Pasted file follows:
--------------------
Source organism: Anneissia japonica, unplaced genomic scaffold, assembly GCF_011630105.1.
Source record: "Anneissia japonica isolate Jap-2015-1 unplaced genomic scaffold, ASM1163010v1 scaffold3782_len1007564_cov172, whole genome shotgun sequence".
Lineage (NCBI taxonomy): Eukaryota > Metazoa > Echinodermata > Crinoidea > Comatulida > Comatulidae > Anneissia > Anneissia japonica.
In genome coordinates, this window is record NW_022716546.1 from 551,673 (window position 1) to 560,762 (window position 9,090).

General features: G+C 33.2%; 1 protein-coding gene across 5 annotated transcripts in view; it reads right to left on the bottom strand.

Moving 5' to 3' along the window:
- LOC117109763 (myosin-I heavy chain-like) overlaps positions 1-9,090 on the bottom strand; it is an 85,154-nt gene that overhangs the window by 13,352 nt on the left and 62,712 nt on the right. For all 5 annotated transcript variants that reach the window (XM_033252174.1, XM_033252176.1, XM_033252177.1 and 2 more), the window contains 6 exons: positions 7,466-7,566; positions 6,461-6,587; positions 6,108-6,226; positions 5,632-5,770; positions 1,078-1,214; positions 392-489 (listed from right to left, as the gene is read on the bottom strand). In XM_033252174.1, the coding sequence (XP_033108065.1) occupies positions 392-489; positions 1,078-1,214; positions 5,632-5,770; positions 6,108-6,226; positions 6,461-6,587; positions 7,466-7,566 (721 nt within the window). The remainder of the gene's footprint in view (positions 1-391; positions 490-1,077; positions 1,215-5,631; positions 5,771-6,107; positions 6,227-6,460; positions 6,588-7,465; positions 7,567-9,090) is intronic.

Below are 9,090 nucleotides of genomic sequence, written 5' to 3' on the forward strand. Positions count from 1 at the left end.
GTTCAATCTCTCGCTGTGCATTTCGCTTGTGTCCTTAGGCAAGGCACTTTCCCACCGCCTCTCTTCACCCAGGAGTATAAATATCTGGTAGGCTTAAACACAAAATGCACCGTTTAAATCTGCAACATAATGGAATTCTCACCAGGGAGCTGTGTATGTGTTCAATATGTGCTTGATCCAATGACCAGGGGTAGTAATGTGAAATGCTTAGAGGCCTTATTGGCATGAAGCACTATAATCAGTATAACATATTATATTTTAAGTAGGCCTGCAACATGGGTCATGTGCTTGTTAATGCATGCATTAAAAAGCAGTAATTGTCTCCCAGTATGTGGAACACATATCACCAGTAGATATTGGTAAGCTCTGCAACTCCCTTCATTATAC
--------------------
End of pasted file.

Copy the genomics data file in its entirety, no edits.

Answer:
Source organism: Anneissia japonica, unplaced genomic scaffold, assembly GCF_011630105.1.
Source record: "Anneissia japonica isolate Jap-2015-1 unplaced genomic scaffold, ASM1163010v1 scaffold3782_len1007564_cov172, whole genome shotgun sequence".
Lineage (NCBI taxonomy): Eukaryota > Metazoa > Echinodermata > Crinoidea > Comatulida > Comatulidae > Anneissia > Anneissia japonica.
In genome coordinates, this window is record NW_022716546.1 from 551,673 (window position 1) to 560,762 (window position 9,090).

General features: G+C 33.2%; 1 protein-coding gene across 5 annotated transcripts in view; it reads right to left on the bottom strand.

Moving 5' to 3' along the window:
- LOC117109763 (myosin-I heavy chain-like) overlaps positions 1-9,090 on the bottom strand; it is an 85,154-nt gene that overhangs the window by 13,352 nt on the left and 62,712 nt on the right. For all 5 annotated transcript variants that reach the window (XM_033252174.1, XM_033252176.1, XM_033252177.1 and 2 more), the window contains 6 exons: positions 7,466-7,566; positions 6,461-6,587; positions 6,108-6,226; positions 5,632-5,770; positions 1,078-1,214; positions 392-489 (listed from right to left, as the gene is read on the bottom strand). In XM_033252174.1, the coding sequence (XP_033108065.1) occupies positions 392-489; positions 1,078-1,214; positions 5,632-5,770; positions 6,108-6,226; positions 6,461-6,587; positions 7,466-7,566 (721 nt within the window). The remainder of the gene's footprint in view (positions 1-391; positions 490-1,077; positions 1,215-5,631; positions 5,771-6,107; positions 6,227-6,460; positions 6,588-7,465; positions 7,567-9,090) is intronic.

Below are 9,090 nucleotides of genomic sequence, written 5' to 3' on the forward strand. Positions count from 1 at the left end.
GTTCAATCTCTCGCTGTGCATTTCGCTTGTGTCCTTAGGCAAGGCACTTTCCCACCGCCTCTCTTCACCCAGGAGTATAAATATCTGGTAGGCTTAAACACAAAATGCACCGTTTAAATCTGCAACATAATGGAATTCTCACCAGGGAGCTGTGTATGTGTTCAATATGTGCTTGATCCAATGACCAGGGGTAGTAATGTGAAATGCTTAGAGGCCTTATTGGCATGAAGCACTATAATCAGTATAACATATTATATTTTAAGTAGGCCTGCAACATGGGTCATGTGCTTGTTAATGCATGCATTAAAAAGCAGTAATTGTCTCCCAGTATGTGGAACACATATCACCAGTAGATATTGGTAAGCTCTGCAACTCCCTTCATTATAC